cover image Alindarka’s Children

Alindarka’s Children

Alhierd Bacharevič, translated from the Belarusian and Russian by Jim Dingley and Petra Reid. New Directions, $19.95 trade paper (352p) ISBN 978-0-8112-3196-1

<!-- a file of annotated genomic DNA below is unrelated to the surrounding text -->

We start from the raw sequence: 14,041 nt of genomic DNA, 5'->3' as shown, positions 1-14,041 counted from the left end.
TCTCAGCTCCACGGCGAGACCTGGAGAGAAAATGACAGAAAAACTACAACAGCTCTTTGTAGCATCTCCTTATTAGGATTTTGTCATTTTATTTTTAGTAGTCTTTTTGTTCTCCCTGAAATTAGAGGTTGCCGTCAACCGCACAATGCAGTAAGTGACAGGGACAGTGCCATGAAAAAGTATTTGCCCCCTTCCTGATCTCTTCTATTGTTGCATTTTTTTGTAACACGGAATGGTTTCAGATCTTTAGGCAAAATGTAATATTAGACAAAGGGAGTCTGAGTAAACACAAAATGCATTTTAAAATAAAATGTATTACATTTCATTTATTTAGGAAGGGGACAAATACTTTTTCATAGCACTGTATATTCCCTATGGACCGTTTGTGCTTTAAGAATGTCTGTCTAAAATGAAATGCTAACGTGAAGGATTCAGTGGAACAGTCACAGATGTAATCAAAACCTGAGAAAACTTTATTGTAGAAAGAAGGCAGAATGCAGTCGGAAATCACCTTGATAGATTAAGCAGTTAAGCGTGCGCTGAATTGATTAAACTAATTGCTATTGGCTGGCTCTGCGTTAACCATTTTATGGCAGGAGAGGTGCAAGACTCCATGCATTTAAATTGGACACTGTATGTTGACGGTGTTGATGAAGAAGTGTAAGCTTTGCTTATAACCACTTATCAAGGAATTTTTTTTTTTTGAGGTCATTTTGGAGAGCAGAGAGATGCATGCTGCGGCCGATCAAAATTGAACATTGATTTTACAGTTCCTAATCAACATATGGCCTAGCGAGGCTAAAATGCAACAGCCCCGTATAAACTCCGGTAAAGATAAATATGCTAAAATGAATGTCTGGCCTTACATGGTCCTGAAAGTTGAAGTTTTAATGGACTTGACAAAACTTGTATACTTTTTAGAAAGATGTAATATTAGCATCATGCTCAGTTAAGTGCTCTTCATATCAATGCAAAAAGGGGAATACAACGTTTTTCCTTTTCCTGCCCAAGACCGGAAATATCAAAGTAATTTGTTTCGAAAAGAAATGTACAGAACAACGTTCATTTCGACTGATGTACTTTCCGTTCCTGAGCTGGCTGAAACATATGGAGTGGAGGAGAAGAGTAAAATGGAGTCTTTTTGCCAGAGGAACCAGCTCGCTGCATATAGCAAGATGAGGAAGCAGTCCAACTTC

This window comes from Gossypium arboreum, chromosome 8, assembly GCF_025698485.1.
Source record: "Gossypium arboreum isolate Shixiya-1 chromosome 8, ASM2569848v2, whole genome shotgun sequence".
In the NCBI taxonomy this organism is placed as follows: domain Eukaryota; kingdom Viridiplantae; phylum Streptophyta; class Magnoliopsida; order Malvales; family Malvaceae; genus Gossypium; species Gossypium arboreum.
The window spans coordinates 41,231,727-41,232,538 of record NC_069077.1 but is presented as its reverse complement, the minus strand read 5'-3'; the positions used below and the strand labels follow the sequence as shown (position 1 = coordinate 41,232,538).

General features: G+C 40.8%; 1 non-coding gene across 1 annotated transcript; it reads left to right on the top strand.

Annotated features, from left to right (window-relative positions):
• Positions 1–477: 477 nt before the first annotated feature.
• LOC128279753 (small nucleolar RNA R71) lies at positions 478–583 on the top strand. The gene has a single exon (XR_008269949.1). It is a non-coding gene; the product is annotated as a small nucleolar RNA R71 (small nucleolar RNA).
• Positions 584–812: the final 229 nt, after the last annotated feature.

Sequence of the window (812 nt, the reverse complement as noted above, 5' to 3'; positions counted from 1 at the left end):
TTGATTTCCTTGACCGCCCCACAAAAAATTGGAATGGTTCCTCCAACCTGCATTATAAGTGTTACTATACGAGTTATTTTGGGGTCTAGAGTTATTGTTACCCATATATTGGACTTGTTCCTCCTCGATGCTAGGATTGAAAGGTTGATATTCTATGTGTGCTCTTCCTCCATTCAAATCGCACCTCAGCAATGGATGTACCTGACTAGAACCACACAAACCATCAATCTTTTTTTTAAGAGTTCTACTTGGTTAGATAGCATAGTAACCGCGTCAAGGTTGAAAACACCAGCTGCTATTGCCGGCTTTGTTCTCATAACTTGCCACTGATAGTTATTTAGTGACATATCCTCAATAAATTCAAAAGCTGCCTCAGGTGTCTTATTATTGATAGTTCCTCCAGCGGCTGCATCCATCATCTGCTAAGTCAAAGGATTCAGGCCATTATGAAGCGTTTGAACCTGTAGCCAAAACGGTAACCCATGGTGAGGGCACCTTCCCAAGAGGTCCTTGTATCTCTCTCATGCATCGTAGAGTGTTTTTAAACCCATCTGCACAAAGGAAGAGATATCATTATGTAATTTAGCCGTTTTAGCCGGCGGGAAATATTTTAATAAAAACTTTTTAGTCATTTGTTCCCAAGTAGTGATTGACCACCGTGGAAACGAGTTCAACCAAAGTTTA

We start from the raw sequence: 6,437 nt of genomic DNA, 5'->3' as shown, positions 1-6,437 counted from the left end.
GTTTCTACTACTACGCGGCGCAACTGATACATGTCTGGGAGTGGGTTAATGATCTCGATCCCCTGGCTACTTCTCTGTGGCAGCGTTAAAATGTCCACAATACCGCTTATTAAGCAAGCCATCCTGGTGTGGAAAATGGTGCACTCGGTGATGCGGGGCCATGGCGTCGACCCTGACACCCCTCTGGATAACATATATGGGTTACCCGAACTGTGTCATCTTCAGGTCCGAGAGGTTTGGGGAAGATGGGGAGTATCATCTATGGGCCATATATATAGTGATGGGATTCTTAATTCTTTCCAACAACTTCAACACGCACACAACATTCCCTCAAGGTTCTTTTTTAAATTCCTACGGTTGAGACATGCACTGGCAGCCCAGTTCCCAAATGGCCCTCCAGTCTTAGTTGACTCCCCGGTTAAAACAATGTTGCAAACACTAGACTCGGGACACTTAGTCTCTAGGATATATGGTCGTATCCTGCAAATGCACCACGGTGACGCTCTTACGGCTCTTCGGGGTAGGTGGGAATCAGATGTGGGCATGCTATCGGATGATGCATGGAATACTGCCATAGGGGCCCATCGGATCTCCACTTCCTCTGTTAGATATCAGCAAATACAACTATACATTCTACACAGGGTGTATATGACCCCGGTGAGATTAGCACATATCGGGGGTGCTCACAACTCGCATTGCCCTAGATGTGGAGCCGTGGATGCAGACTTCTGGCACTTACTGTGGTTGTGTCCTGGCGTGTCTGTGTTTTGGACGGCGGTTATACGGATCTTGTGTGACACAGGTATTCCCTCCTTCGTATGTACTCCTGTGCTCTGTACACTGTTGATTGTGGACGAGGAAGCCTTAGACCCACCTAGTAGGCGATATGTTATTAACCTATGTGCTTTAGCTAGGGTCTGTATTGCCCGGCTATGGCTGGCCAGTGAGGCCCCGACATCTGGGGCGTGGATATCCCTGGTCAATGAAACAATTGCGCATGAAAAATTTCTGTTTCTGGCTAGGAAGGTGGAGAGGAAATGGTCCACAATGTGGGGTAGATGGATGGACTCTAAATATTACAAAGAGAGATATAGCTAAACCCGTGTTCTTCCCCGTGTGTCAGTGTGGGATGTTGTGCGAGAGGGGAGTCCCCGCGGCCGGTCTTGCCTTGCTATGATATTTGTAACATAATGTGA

Belarusian punk rocker Bacharevič makes his U.S. debut with a mind-bending update of “Hansel and Gretel.” In a parable-like fashion, the story follows two siblings, Alicia and Avi, who travel through a nightmarish world where speakers of their native tongue, “the Leid,” are subjugated and forced to learn “the Lingo,” a state-approved language. After escaping from a camp for language reeducation, they follow a path to Bremen on an old map. Along the way, they wander into a forest, where they find a strange cottage constructed of old confectionery packaging. Bacharevič also develops an obsessive character known as “the Doctor,” who has a peculiarly perverse love for the Lingo. Largely a meditation on what makes a language worth holding onto, this gains potency as an impassioned attempt by the author to protect his beloved language, Belarusian, from being stamped out by the more dominant language of his region, Russian. Bacharevič’s storytelling is slippery and opaque, especially because the book shifts lyrically between two languages, Belarusian and Russian, translated respectively and brilliantly into Scots and English. Readers will be stirred by Bacharevič’s ardent, earnest devotion. (June)